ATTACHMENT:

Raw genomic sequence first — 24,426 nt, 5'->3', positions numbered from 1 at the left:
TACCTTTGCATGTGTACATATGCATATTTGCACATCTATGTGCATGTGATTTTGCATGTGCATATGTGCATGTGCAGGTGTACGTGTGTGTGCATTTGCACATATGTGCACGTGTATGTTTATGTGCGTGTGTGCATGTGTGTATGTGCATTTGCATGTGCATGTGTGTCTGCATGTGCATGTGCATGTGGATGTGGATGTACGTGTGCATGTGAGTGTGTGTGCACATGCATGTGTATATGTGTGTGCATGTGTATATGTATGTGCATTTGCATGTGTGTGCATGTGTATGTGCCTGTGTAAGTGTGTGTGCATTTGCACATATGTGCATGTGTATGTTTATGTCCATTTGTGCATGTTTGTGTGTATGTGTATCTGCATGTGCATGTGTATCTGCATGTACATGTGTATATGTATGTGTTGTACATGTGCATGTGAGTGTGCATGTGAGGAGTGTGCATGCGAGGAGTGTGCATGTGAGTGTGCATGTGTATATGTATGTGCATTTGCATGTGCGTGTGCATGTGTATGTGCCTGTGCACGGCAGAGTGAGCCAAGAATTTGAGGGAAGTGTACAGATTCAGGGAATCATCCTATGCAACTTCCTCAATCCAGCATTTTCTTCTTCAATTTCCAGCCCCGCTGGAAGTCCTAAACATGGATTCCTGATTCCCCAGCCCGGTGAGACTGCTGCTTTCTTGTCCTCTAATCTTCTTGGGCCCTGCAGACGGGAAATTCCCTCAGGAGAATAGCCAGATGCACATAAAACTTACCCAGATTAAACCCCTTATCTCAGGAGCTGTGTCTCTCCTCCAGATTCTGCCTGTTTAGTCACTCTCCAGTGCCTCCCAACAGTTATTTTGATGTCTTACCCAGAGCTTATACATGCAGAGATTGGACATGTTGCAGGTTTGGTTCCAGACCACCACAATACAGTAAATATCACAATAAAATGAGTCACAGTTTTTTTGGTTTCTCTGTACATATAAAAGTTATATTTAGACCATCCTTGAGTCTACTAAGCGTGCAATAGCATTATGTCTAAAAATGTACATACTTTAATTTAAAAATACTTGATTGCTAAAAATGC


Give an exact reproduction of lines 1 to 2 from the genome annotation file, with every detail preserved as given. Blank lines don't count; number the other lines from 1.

Raw genomic sequence first — 24,426 nt, 5'->3', positions numbered from 1 at the left:
TACCTTTGCATGTGTACATATGCATATTTGCACATCTATGTGCATGTGATTTTGCATGTGCATATGTGCATGTGCAGGTGTACGTGTGTGTGCATTTGCACATATGTGCACGTGTATGTTTATGTGCGTGTGTGCATGTGTGTATGTGCATTTGCATGTGCATGTGTGTCTGCATGTGCATGTGCATGTGGATGTGGATGTACGTGTGCATGTGAGTGTGTGTGCACATGCATGTGTATATGTGTGTGCATGTGTATATGTATGTGCATTTGCATGTGTGTGCATGTGTATGTGCCTGTGTAAGTGTGTGTGCATTTGCACATATGTGCATGTGTATGTTTATGTCCATTTGTGCATGTTTGTGTGTATGTGTATCTGCATGTGCATGTGTATCTGCATGTACATGTGTATATGTATGTGTTGTACATGTGCATGTGAGTGTGCATGTGAGGAGTGTGCATGCGAGGAGTGTGCATGTGAGTGTGCATGTGTATATGTATGTGCATTTGCATGTGCGTGTGCATGTGTATGTGCCTGTGCACGGCAGAGTGAGCCAAGAATTTGAGGGAAGTGTACAGATTCAGGGAATCATCCTATGCAACTTCCTCAATCCAGCATTTTCTTCTTCAATTTCCAGCCCCGCTGGAAGTCCTAAACATGGATTCCTGATTCCCCAGCCCGGTGAGACTGCTGCTTTCTTGTCCTCTAATCTTCTTGGGCCCTGCAGACGGGAAATTCCCTCAGGAGAATAGCCAGATGCACATAAAACTTACCCAGATTAAACCCCTTATCTCAGGAGCTGTGTCTCTCCTCCAGATTCTGCCTGTTTAGTCACTCTCCAGTGCCTCCCAACAGTTATTTTGATGTCTTACCCAGAGCTTATACATGCAGAGATTGGACATGTTGCAGGTTTGGTTCCAGACCACCACAATACAGTAAATATCACAATAAAATGAGTCACAGTTTTTTTGGTTTCTCTGTACATATAAAAGTTATATTTAGACCATCCTTGAGTCTACTAAGCGTGCAATAGCATTATGTCTAAAAATGTACATACTTTAATTTAAAAATACTTGATTGCTAAAAATGC